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Tips to help you survive Thanksgiving Day

“Today”  food editor Phil Lempert shares ways to ease the stress, whether it's your first time making the bird or you're hanging with the family.

The main dish is coming! The main dish is coming! Oh boy, it's here. Well, really, who am I kidding? It's been here for almost a month now. Halloween pretty much marked the first day that the stores change out the glow-in-the-dark spider webs for three-dimensional Pilgrim wall-hangings. Yep, Thanksgiving is here.

So, what exactly does that entail? Traditionally, Thanksgiving is about giving thanks, but it has turned into something else completely, and it can entail different things for everyone. It could be turkey, cranberries, stuffing, rolls, cornbread, sweet potatoes, mashed potatoes, gravy, apple pie, pecan pie, pumpkin pie, pumpkin cheesecake, pumpkin mousse, and pumpkin bread. It could be Aunt Gertrude's incessant cheek-pinching and Grandma's constant "compliments" of your looks by comparing it to how ugly and fat you used to be. Thanksgiving could be just one meal on Thursday evening, or it could be a non-stop feast from Wednesday afternoon until Sunday brunch. It could be your favorite day of the year; it could be the most stressful.

Whatever it might mean for you, there is no doubt that Thanksgiving brings the 3 F's together: Food, family, and fret. Have no fear, your Thanksgiving Day survival tips are here.

If this is your first Thanksgiving at your own place
If this is your first attempt at making your own feast, plan ahead! Make lists. Figure out what you want to make, if you will be having guests, what tools or supplies you may need, and how you will set up. Plan to have about one pound of turkey per person, make sure you thaw it in the refrigerator (24 hours for every 4 to 5 pounds) or in cold water (30 minutes per pound) and keep an eye on your bird! Your best bet is to get a meat thermometer to get the perfect doneness. Bye-bye black bird, no need to overcook poor Tom. You want him to be about 180 to 185 degrees in his thigh (not touching bone). Since this is your Thanksgiving, make it what you want. You don't have to make the green bean casserole you despise but are forced to eat at your grandparents’ house. Don't feel like you have to do anything the traditional way. Shoot, make your own traditions. Go out on a limb and make turkey tamales or turkey burgers!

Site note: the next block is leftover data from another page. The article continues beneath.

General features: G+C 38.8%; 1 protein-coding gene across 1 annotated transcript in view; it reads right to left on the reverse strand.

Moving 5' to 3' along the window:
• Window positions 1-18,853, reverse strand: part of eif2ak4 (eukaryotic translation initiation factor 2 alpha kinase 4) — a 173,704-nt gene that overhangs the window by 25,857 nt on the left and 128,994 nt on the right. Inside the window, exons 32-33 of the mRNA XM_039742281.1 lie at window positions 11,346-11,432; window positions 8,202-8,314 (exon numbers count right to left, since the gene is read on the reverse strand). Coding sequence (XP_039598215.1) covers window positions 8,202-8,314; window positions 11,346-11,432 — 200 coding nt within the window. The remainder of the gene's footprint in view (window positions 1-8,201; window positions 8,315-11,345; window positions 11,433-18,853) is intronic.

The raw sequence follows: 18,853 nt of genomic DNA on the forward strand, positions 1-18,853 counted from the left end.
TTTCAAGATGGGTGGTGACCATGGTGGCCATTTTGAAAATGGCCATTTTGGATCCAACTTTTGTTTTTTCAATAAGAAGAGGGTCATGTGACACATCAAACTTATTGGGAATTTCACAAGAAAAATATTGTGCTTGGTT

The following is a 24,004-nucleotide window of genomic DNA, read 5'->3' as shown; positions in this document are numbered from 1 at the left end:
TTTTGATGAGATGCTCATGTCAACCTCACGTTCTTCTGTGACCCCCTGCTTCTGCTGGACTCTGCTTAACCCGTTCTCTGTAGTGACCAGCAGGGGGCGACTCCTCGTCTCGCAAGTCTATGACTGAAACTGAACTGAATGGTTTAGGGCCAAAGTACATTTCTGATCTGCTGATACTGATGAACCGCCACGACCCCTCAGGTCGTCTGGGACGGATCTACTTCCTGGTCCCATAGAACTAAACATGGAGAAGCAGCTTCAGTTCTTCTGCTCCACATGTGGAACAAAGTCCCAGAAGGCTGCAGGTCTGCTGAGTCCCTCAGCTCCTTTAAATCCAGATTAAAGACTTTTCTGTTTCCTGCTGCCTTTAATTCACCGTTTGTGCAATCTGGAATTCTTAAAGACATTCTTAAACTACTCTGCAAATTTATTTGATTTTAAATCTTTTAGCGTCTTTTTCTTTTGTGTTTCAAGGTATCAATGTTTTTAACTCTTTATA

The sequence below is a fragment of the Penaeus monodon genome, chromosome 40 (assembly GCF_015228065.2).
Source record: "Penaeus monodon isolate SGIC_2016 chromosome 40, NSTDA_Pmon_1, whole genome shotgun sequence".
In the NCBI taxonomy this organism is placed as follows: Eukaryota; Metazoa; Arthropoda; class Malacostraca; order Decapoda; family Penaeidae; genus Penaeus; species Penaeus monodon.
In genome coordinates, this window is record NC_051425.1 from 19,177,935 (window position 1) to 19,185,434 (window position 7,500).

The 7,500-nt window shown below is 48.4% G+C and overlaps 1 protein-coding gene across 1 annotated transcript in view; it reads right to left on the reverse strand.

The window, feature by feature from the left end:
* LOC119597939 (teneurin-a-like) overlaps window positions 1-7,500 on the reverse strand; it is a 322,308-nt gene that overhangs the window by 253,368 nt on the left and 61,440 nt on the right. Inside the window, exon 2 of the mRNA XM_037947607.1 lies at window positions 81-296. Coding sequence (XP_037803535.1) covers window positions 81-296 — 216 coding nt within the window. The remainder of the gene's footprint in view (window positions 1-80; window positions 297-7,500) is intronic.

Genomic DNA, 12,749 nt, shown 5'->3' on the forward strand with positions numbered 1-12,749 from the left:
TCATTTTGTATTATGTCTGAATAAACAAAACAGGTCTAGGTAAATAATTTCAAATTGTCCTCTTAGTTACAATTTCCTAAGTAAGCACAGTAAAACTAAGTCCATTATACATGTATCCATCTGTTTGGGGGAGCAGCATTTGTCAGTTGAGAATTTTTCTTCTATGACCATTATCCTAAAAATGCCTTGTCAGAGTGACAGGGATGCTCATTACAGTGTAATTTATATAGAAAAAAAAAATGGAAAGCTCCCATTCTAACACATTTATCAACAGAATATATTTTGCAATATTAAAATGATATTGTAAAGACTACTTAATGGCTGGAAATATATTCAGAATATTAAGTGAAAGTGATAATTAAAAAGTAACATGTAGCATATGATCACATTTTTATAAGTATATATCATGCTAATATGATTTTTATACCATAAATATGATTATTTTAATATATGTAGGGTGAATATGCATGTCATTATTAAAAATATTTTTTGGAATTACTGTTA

If its time for ‘the significant other’ family turkey day Not only do you have a hard enough time dealing with your own family, but now you have to see what someone else's family is like during this crazy time of year. If it's the first time meeting them, stay positive, be yourself, and be open to new traditions. Don't compare them to your own family or his/her mom's stuffing to your mom's (your mom's will always win!). Be a gracious guest, respect their ways, and let them see you for you. It's never a bad idea to bring along a gift for the host or hostess. A bottle of wine, flowers, a dessert, maybe a special dish from your family.

If it’s the same ’ol, same ’ol, your family thing